Public Private Partnership: No foundation (not even Gates) has resources that compare to the federal government, the biggest “grant-maker” of all. Under the Obama administration, private grant-making and federal grant-making have increasingly overlapped. Some of this overlap has involved direct coordination, particularly through the Investing in Innovation Fund (i3) and Race to the Top (RTT) programs.
The first round of the i3 program required a 20 percent private grant match for any federal funds awarded. Initially, 12 foundations--including Gates, Carnegie, Ford, Wallace, and Walton--committed $500 million to “aligned investments” with the i3 program. These foundations created an online Foundation Registry for the i3 program, which grew to 40 participating foundations.
During the RTT application process, Gates offered the funding to states that could prove they share the foundation’s views about education reform by signing an eight-point checklist.” Twenty-four states received Gates support on their applications. Among the 19 states that received RTT grants in Phases 1, 2, and 3, 15 received Gates grants. Also, the RTT application included a powerful incentive for adopting the Common Core State Standards, a major funding priority of the Gates Foundation.
So what?: For critics of hyper-localism and reform incoherence in U.S. education, these changes could be reasons for hope. For example, 46 states and Washington, DC have adopted the Common Core; in the past decade, charter school enrollment has more than quadrupled.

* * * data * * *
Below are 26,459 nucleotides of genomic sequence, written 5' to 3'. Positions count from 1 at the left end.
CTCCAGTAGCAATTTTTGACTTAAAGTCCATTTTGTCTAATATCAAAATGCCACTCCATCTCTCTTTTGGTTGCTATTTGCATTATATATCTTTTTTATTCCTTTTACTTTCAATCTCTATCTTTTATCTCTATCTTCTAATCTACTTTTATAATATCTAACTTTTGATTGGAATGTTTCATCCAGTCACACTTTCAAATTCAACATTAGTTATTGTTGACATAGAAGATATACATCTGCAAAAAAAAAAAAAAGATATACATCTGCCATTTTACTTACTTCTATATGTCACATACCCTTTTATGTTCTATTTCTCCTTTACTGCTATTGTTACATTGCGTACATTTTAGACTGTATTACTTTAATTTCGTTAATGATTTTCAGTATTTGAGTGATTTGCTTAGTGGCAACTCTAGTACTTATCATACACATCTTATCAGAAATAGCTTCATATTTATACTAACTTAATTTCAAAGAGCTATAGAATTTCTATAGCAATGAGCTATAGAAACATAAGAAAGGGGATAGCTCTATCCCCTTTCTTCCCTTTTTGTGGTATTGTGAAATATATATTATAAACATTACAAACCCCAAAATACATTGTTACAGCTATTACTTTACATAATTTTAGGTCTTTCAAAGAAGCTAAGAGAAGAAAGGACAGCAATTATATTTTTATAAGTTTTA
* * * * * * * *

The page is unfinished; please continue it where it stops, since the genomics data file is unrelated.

But these funding trends pose two questions. First, will these reforms work in the long run? Second, what is lost when a large share of resources are tied to a narrower set of priorities? I’ll leave the first question for others to answer, and begin to speculate on the second question.
Philanthropy has often played a crucial role in funding programs that are too controversial or experimental for public funding at the outset. Some of these programs have been “buckets into the sea,” others became reform juggernauts (Teach for America), models of a citywide collaboration (the Kalamazoo Promise), and major federal initiatives (Head Start). This role may be shrinking as major foundations conform to a national agenda, rather than challenging or critiquing it. Also many innovative programs start small, improve over time through successive adjustments, adapt to distinct local conditions, and prove themselves only with long term outcomes. Will fewer of these innovations--not yet imagined by major funders--see the light of day?
The opinions expressed in Rick Hess Straight Up are strictly those of the author(s) and do not reflect the opinions or endorsement of Editorial Projects in Education, or any of its publications.